I saw them up close, ate meals with them and talked to them about their lives.  Since I was driving a truck myself, had a first-hand understanding that while their life looks romantic to an outsider, it is literally a backbreaking one for the trucker himself. (On the third day of my road trip I had to work out the physiology of my lumbar region, and engineer special cushions and postures to make the pain go away!)

It's a hard, harsh life. Bad food, rest while in motion, homelessness, cheap motels, gas station showers, caffeine shots, pride in one's shiny truck, the distractions of Indian (native American) casinos and roadside "spas", a strange relationship with highway patrol, a condescending but caring view of cars on the road, ...

Eighteen wheelers are a quintessential part of Americana. Long distances, the interstate highway system and the American consumer culture is the paradigm which pushes these hundreds of thousands of behemoths on the country's freeways. They fascinate young boys (in the same way trains, planes and other big engines do), they impress fresh immigrants with their carrying of eight or more large cars in a weirdly angled manner, and with a reputation of blind spots, wide turns, and their sheer momentum, they scare regular commuters and tourists on the road.

I saw so many trucks and truck stops during my trip that the names "Wabash National", "Freightliner", "Peterbilt", "Knight, "Love's", "Pilot Travel Center", "TA", became as familiar as those of friends or siblings.

The truckers lead lonely lives. Some travel with their spouses but most travel alone, driving all day and sometimes even through the night. They commune with other truckers via their CB radios and use calling cards to keep in touch with their families which in many cases are still in their home countries.

Such a life requires extraordinary stamina and willpower and many can only do it for so long before they become zombie-like and hardened. From one rest stop to the next, from one member gas station to the next, from one "trucks welcome" travel center to the next, it is just an unending, monotonous journey of metal.

Truckers in poor countries are well known to numb their exhaustion with cheap liquor but in USA, the drug of choice is caffeine. Heavy doses of black coffee, extra shots, caffeine pills, large volume containers of coke and sprite are provided by gas stations as a norm.

Truckers can't go inside the cities for healthy food because there isn't any place on city roads to park their big rigs. Parking only in travel centers, they subsist on a diet of fried, cheap fast food, and chemically-flavored juices and sodas. The juicing film 'Fat, Sick and Nearly Dead' presents the hopeful journey of a trucker suffering from years of dietary abuse, toward fitness and normalcy.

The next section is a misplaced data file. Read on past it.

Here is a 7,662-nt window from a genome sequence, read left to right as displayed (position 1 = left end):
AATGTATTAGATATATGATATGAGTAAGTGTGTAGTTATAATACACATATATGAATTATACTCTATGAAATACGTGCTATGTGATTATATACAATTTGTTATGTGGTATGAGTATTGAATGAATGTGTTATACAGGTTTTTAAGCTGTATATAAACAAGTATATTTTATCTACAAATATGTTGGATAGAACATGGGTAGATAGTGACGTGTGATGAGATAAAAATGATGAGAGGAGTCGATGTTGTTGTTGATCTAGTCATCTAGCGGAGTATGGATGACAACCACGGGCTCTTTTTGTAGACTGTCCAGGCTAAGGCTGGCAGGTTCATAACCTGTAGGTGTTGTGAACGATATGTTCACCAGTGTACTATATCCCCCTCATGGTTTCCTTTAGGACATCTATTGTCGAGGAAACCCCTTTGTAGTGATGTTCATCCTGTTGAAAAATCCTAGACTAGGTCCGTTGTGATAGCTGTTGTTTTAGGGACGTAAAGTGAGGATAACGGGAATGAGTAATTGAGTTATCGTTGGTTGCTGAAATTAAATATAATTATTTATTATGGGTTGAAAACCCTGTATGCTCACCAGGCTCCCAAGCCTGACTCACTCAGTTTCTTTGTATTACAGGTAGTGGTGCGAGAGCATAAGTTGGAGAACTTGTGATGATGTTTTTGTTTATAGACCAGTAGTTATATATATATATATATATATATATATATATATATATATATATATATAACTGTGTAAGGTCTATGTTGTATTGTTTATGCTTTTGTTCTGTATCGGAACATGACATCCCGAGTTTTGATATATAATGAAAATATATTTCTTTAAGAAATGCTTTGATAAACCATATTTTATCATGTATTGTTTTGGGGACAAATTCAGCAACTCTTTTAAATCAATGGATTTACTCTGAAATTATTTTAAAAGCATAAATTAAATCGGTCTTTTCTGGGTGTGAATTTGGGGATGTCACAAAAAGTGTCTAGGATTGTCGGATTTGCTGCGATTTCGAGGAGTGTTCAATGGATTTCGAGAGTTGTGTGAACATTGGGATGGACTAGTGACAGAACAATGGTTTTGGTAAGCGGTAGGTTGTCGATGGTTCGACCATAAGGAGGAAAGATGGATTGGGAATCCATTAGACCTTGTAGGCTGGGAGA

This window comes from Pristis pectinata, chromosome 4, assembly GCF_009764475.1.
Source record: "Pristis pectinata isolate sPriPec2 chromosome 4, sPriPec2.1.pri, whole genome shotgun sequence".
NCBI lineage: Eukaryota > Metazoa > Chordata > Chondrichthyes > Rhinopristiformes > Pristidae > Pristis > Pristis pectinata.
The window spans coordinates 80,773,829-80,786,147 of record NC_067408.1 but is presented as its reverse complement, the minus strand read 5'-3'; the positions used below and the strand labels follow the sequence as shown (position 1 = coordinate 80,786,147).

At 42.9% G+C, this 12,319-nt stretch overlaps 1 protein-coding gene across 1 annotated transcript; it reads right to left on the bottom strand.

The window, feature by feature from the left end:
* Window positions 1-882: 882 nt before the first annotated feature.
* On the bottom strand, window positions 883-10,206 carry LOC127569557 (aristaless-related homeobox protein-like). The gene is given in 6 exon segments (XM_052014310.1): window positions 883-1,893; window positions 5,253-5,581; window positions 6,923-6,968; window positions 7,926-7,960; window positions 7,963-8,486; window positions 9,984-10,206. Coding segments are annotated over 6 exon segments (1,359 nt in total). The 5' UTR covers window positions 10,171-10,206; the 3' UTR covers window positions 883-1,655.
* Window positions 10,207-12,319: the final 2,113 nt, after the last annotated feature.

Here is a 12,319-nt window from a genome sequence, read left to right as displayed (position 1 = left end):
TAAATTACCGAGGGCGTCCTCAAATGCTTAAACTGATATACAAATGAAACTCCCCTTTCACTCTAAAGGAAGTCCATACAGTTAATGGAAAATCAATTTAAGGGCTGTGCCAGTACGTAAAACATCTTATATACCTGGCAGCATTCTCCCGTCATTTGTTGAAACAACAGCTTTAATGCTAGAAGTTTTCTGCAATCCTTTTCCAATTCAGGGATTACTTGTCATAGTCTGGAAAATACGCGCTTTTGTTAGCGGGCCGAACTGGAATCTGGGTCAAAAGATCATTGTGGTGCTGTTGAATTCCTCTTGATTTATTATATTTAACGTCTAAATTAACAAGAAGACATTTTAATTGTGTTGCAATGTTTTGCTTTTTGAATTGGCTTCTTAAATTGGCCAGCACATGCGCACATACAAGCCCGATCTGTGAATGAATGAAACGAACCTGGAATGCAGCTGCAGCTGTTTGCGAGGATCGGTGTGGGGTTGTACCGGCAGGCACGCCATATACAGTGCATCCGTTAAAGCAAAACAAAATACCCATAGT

Truckers are doing a job on the road and the road is their workplace.  They view road-trippers and others who are driving for pleasure with barely concealed amusement. "This is fun for them? Being on the road, minding the speed limits, the deer warnings, the bad drivers, the cops?". But people genuinely enjoy being on the road, as an escape from their suburban lives.  It is the truckers who have become desensitized to exploration. The journey has become a chore for them, and the well-known destination is the relief they long for. And that too, not for long.

Driving a truck pays well, considering that no expensive education is required. Many are trained on the job. They can "easily" (heh) earn $60k a year. For many, the promise of this kind of money is enough to tear them away from their families, and from their homes and native countries. And once addicted to this flow of dollars, to move away from the road seems comforting but a difficult choice.  They are addicts to this pain which pays.

Many retire only when their bodies give up.

I love their spirit. But I also feel sad about them. They are sacrificing themselves for their children, for their old parents, and in some way, for the hedonistic consumers of the first world.

They are the Atlases of today.

Wednesday, November 19, 2014

Social Disapproval and Freedom

For many, social disapproval is a paralyzing force.

My experience has been quite different.  In my interactions with other people, they have generally kept their opinions (about me) to themselves.  Sometimes there is a whimper of a protest at the way I am choosing to live my life, but I have rarely had to counter any such disapproval.

It might have something to do with my personality, given that I have always been a heretic and a philosophical enfant terrible. My persona might be intimidating to feeble and consensus-minded people who would therefore rather not engage me in a debate.  But I have, after long observation, concluded that people, society, family, peer groups, etc. can influence and coerce you only insofar as you are bothered about what they think of you.

When I see someone bothered by or complaining  against the entrapment of society, I look a little deeper and see someone who seeks everybody's approval.

It might be said that disapproval is costly.  Hence, it is important to have some financial freedom if you wish to embark on a path which may not meet with society's approval.  In my case, my education and my first job in the US gave me the confidence as well as the cushion to embark on a life of exploration.